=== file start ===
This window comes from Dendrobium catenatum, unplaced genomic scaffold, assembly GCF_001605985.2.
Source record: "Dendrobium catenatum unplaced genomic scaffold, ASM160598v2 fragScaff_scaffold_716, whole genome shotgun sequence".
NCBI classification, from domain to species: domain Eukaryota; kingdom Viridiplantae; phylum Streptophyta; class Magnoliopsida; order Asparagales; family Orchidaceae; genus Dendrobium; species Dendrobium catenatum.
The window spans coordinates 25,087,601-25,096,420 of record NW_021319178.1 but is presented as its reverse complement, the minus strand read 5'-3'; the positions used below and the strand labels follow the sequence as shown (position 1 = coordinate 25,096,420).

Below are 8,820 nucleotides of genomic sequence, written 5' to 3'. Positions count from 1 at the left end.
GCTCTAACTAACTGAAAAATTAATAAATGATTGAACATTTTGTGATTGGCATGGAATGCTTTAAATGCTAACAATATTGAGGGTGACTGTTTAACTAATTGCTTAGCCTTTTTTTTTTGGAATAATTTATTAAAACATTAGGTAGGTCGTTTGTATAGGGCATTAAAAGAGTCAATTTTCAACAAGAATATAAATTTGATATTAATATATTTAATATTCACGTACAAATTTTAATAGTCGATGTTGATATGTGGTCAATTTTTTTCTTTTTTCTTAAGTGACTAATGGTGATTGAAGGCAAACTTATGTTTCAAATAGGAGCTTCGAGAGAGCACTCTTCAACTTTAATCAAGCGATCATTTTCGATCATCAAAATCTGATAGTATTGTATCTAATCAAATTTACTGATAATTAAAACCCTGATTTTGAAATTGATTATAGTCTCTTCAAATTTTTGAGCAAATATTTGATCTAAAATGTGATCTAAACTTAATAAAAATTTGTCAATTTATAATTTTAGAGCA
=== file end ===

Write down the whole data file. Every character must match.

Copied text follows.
This window comes from Dendrobium catenatum, unplaced genomic scaffold, assembly GCF_001605985.2.
Source record: "Dendrobium catenatum unplaced genomic scaffold, ASM160598v2 fragScaff_scaffold_716, whole genome shotgun sequence".
NCBI classification, from domain to species: domain Eukaryota; kingdom Viridiplantae; phylum Streptophyta; class Magnoliopsida; order Asparagales; family Orchidaceae; genus Dendrobium; species Dendrobium catenatum.
The window spans coordinates 25,087,601-25,096,420 of record NW_021319178.1 but is presented as its reverse complement, the minus strand read 5'-3'; the positions used below and the strand labels follow the sequence as shown (position 1 = coordinate 25,096,420).

Below are 8,820 nucleotides of genomic sequence, written 5' to 3'. Positions count from 1 at the left end.
GCTCTAACTAACTGAAAAATTAATAAATGATTGAACATTTTGTGATTGGCATGGAATGCTTTAAATGCTAACAATATTGAGGGTGACTGTTTAACTAATTGCTTAGCCTTTTTTTTTTGGAATAATTTATTAAAACATTAGGTAGGTCGTTTGTATAGGGCATTAAAAGAGTCAATTTTCAACAAGAATATAAATTTGATATTAATATATTTAATATTCACGTACAAATTTTAATAGTCGATGTTGATATGTGGTCAATTTTTTTCTTTTTTCTTAAGTGACTAATGGTGATTGAAGGCAAACTTATGTTTCAAATAGGAGCTTCGAGAGAGCACTCTTCAACTTTAATCAAGCGATCATTTTCGATCATCAAAATCTGATAGTATTGTATCTAATCAAATTTACTGATAATTAAAACCCTGATTTTGAAATTGATTATAGTCTCTTCAAATTTTTGAGCAAATATTTGATCTAAAATGTGATCTAAACTTAATAAAAATTTGTCAATTTATAATTTTAGAGCA